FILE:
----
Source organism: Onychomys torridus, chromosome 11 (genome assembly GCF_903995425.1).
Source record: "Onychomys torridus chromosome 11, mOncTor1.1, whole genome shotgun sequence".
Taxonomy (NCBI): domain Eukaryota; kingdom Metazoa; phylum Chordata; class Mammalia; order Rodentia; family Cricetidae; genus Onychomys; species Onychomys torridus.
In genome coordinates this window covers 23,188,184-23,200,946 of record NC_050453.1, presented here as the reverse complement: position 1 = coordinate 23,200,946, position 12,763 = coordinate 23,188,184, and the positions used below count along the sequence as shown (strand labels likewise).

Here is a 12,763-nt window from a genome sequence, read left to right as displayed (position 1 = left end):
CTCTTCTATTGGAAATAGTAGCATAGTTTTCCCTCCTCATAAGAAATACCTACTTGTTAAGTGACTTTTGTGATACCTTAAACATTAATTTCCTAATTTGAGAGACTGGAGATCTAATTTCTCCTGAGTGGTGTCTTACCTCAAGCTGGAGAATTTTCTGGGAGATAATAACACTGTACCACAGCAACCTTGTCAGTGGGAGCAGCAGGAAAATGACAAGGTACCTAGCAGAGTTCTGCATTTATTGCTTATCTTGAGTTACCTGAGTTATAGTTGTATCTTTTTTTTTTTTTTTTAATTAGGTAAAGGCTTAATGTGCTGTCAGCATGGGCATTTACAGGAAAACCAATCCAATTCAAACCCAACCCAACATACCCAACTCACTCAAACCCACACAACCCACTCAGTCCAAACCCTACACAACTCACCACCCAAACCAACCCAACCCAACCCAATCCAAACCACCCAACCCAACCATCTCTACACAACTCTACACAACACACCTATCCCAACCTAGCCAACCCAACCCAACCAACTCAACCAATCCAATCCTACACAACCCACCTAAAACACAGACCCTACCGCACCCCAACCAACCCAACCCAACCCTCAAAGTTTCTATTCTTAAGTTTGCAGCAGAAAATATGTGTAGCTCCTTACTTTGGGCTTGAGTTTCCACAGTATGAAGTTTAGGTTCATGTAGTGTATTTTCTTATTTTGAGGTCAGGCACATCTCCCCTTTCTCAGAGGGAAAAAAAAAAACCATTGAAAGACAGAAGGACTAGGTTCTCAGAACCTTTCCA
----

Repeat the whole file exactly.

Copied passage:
Source organism: Onychomys torridus, chromosome 11 (genome assembly GCF_903995425.1).
Source record: "Onychomys torridus chromosome 11, mOncTor1.1, whole genome shotgun sequence".
Taxonomy (NCBI): domain Eukaryota; kingdom Metazoa; phylum Chordata; class Mammalia; order Rodentia; family Cricetidae; genus Onychomys; species Onychomys torridus.
In genome coordinates this window covers 23,188,184-23,200,946 of record NC_050453.1, presented here as the reverse complement: position 1 = coordinate 23,200,946, position 12,763 = coordinate 23,188,184, and the positions used below count along the sequence as shown (strand labels likewise).

Here is a 12,763-nt window from a genome sequence, read left to right as displayed (position 1 = left end):
CTCTTCTATTGGAAATAGTAGCATAGTTTTCCCTCCTCATAAGAAATACCTACTTGTTAAGTGACTTTTGTGATACCTTAAACATTAATTTCCTAATTTGAGAGACTGGAGATCTAATTTCTCCTGAGTGGTGTCTTACCTCAAGCTGGAGAATTTTCTGGGAGATAATAACACTGTACCACAGCAACCTTGTCAGTGGGAGCAGCAGGAAAATGACAAGGTACCTAGCAGAGTTCTGCATTTATTGCTTATCTTGAGTTACCTGAGTTATAGTTGTATCTTTTTTTTTTTTTTTTAATTAGGTAAAGGCTTAATGTGCTGTCAGCATGGGCATTTACAGGAAAACCAATCCAATTCAAACCCAACCCAACATACCCAACTCACTCAAACCCACACAACCCACTCAGTCCAAACCCTACACAACTCACCACCCAAACCAACCCAACCCAACCCAATCCAAACCACCCAACCCAACCATCTCTACACAACTCTACACAACACACCTATCCCAACCTAGCCAACCCAACCCAACCAACTCAACCAATCCAATCCTACACAACCCACCTAAAACACAGACCCTACCGCACCCCAACCAACCCAACCCAACCCTCAAAGTTTCTATTCTTAAGTTTGCAGCAGAAAATATGTGTAGCTCCTTACTTTGGGCTTGAGTTTCCACAGTATGAAGTTTAGGTTCATGTAGTGTATTTTCTTATTTTGAGGTCAGGCACATCTCCCCTTTCTCAGAGGGAAAAAAAAAAACCATTGAAAGACAGAAGGACTAGGTTCTCAGAACCTTTCCA